Hiring reliable freelancers, also known as 1099 employees and independent contractors (ICs), is quickly becoming the new normal for many companies in a variety of industries. In fact, you've probably hired a freelancer or two in the past yourself — or at least considered it.
But in order to build a solid foundation with members of this growing workforce and utilize them to their full potential, your company must learn to onboard them properly.
This quick guide is designed to be a comprehensive overview of how 1099 employees differ from full-time employees and how to conduct the onboarding process effectively. Let's get started.
The Benefits of Hiring an Independent Contractor
So what's the difference between an independent contractor and a regular employee? And why might you want to hire one over the other? Though the distinction may seem trivial, it's very important that you classify each member of your workforce correctly. If you don't, you may face expensive fines.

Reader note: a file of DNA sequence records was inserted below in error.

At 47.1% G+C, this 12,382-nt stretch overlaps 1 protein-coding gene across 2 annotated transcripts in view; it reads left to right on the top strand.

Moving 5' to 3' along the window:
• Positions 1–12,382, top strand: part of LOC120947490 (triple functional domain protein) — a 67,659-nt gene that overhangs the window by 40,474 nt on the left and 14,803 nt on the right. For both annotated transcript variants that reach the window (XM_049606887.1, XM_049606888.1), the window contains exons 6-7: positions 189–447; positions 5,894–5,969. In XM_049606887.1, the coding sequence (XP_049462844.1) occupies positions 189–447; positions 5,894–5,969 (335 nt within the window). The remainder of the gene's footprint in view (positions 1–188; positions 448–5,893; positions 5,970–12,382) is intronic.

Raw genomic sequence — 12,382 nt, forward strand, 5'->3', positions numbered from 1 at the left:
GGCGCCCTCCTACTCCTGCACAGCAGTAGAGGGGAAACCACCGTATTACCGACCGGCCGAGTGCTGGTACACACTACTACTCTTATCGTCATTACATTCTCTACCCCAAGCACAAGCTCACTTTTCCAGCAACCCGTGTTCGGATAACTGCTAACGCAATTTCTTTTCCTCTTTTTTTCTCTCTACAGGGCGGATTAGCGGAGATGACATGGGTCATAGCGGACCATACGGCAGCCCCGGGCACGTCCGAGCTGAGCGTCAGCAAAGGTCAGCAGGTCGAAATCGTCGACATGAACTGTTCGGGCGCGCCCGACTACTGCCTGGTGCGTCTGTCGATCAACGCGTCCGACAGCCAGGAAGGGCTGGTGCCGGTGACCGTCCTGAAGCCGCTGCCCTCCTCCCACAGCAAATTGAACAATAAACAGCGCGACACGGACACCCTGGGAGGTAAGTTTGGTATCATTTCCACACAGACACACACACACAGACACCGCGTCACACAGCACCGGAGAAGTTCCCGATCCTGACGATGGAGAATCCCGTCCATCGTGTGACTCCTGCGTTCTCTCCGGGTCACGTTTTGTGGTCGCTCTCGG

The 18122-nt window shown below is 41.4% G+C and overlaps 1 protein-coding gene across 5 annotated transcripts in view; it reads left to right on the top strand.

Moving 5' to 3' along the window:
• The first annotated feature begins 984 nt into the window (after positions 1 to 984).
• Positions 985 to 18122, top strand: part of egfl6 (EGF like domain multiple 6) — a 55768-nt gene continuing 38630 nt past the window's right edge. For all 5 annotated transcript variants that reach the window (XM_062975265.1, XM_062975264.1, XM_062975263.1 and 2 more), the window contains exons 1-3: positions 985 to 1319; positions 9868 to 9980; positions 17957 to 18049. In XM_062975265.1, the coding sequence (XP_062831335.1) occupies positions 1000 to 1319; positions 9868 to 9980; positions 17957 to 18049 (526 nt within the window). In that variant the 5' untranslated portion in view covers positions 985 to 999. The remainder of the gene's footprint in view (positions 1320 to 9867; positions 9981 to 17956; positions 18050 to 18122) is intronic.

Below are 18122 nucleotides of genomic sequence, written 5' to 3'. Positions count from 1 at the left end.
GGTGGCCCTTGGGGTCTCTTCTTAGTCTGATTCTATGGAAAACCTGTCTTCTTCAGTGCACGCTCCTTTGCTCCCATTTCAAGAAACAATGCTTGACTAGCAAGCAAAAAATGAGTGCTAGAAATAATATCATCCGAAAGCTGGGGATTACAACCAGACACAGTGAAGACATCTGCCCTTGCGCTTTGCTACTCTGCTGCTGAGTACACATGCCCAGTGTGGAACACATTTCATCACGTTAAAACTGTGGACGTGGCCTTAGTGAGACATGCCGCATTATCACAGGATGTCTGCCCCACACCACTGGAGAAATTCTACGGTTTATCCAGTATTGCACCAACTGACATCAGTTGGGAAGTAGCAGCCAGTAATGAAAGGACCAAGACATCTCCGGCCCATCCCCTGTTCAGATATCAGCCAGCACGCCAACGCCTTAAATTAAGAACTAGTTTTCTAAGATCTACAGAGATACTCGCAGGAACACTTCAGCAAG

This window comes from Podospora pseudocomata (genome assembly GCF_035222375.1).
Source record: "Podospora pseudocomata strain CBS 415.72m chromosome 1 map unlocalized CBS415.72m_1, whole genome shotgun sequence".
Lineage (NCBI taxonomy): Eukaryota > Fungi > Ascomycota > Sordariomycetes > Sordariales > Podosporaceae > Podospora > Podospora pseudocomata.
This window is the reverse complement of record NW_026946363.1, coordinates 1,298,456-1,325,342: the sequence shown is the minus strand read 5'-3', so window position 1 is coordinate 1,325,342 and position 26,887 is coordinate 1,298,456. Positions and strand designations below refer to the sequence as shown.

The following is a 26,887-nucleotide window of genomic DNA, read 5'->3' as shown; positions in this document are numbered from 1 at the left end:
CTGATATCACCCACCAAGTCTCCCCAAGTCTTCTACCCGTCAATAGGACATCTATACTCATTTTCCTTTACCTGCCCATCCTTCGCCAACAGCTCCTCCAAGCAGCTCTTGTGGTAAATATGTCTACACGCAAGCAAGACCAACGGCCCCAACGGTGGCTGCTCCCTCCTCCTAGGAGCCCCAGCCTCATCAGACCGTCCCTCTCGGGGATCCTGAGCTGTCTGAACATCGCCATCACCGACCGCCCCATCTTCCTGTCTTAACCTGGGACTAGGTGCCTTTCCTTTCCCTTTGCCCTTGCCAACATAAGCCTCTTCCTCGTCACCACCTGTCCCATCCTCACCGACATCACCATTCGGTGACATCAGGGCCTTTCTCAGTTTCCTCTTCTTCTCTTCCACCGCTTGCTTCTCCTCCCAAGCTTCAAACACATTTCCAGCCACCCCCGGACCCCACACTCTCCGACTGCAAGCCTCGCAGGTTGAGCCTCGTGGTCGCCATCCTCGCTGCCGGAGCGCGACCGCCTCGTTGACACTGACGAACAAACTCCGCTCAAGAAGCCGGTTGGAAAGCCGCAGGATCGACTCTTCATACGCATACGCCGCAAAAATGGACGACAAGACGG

The exact definition will vary depending on where your company is located, but, in general, an independent contractor is a self-employed person who provides specific services for your business in exchange for compensation — usually money, but company equity is a possible form of payment also.
Hiring this type of worker has a few potential benefits:
When hiring independent contractors, you are not required to pay for their office space, necessary tools, insurance or benefits packages. You only pay them for the work they do, which typically results in financial savings for your business.
By hiring a 1099 employee, your company has the flexibility to bring on specific people for specific projects. This will often give you the option to hire top-notch talent without the obligation to retain them long-term.